GFILES GOVERNANCE AWARDS 2018
“I consider it a privilege that I have been honoured with the GFILES Governance Award 2018. I wish to thank the Jury.”
A 1961-batch IAS from Rajasthan cadre, DR Mehta held crucial posts such as Chairman, SEBI, Deputy Governor of the Reserve Bank of India, and Director General of Foreign Trade.
In 1975, he set up the Bhagwan Mahaveer Viklang Sayata Samiti, which has since rehabilitated more than 1.5 million polio patients and physically-challenged individuals in 27 countries, including India. The Viklang Sayata Samiti provides free artificial limbs / callipers and other aids. He also runs a centre for leprosy patients.
“Thirty five years ago, like many young men and women, we had to make difficult choices. I had the Rhodes Scholarship to go to Oxford or and become an academician. Or I could join the civil services then, or never again. I wanted to be in public service to do something that engaged me with the poorest of the poor. That little call of making basic services reach the poor helped make the decision.”
A 1988-batch IAS of the Bihar cadre, Amarjit Sinha is currently Secretary, Ministry of Rural Development, and Ministry of Panchayati Raj. He is the brain behind the designs of the Sarva Shiksha Abhiyan for universal education, and National Rural Health Mission to provide healthcare to all the citizens. Sinha energised three million elected representatives and 55 million women self-groups to participate and become accountable in leading government welfare schemes such as rural employment, rural housing, rural roads, and rural skilling.
“I am overwhelmed to receive this prestigious Award. As a Civil Servant work done in the field has always been to bring Public, Public Representatives and Govt machinery on a single platform. Any recognition for my work is a vindication of the above set of people. Thank you Gfiles once again for the motivation.”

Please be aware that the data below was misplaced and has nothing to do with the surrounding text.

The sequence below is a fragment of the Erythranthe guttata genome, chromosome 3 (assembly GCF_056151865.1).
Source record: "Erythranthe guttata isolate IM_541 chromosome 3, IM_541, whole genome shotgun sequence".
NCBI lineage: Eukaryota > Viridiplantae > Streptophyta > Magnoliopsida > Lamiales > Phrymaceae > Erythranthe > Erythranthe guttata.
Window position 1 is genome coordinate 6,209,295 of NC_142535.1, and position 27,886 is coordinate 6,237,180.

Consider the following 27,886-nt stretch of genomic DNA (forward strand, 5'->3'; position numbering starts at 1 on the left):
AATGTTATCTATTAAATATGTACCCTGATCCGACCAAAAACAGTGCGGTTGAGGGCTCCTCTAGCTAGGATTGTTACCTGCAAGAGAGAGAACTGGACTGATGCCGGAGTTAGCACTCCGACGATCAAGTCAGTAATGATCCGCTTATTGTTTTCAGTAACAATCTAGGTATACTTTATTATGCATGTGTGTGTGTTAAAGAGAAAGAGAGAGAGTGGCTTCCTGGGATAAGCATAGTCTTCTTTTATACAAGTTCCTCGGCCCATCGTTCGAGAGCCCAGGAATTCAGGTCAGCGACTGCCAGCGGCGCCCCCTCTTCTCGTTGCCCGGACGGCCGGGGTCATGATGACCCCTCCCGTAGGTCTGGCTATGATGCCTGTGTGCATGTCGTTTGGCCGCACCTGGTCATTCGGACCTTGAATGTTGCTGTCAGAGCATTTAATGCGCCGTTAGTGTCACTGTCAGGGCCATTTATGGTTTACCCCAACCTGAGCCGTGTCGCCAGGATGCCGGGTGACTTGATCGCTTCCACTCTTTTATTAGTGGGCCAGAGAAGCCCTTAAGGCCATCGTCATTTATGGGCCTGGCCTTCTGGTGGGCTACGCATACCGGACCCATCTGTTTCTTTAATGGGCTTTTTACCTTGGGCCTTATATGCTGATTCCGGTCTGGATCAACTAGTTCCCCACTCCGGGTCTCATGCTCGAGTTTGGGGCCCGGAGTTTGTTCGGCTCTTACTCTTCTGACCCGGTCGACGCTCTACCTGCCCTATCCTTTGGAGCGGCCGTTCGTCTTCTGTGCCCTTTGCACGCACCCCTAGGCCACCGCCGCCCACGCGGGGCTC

A mechanical engineer, post-graduate in economics, he is a 2001-batch of the Madhya Pradesh cadre. He is currently Commissioner, Public Relations and Aviation, Madhya Pradesh. In Singrauli, Narhari ensured peaceful and smooth land acquisition, along with effective resettlement and rehabilitation, for a major power project, which was replicated elsewhere. In 2006, the then Finance Minister, P Chidambaram, acknowledged his contribution to urban planning in his Budget speech. He developed a detailed project report for Indore. He has also worked for girl child empowerment under the Ladli Laxmi Yojna.
“This was my duty despite the odds and risks. I don’t consider a transfer as a punishment. It is part of the occupational hazards faced by a public servant. I also have a defamation case against me. We have to boldly face them.”
A 2000-batch IPS officer of the Karnataka cadre, Roopa Divakar Moudgil was the first to become an IPS official in the state. As DIG (Prisons), Karnataka, she became famous for a report that exposed corruption in the prison system in Bengaluru. She red-flagged irregularities and special treatment given to AIADMK chief, VK Sasikala, who was a close confidante of the late Jayalalithaa. The report stated that Sasikala got five cells for her private use, including a 150-foot corridor, and a special room to meet visitors that was not under CCTV coverage. The report added that Rs. 2 crore was paid to prison officials, including the DGP (Prisons). She was duly transferred.
“In 27 years of service, I was transferred 26 times. Once, I was transferred within 48 hours. But I got wider opportunities to work, and this is what I said at my interview to join the IAS. When I inspected the complaint against the mining operations, and reported a loss of `16,000 crore, I knew the consequences.”
In 2012, Ubagarampillai Sagayam investigated cases of illegal granite mining around Madurai, which costs Tamil Nadu of a loss of thousands of crores of rupees, and accused several officials of being in collusion with the miners. Four days later, this 2001-batch IAS of the Tamil Nadu cadre was transferred, but his report leaked to the media. This led to several arrests in early 2013.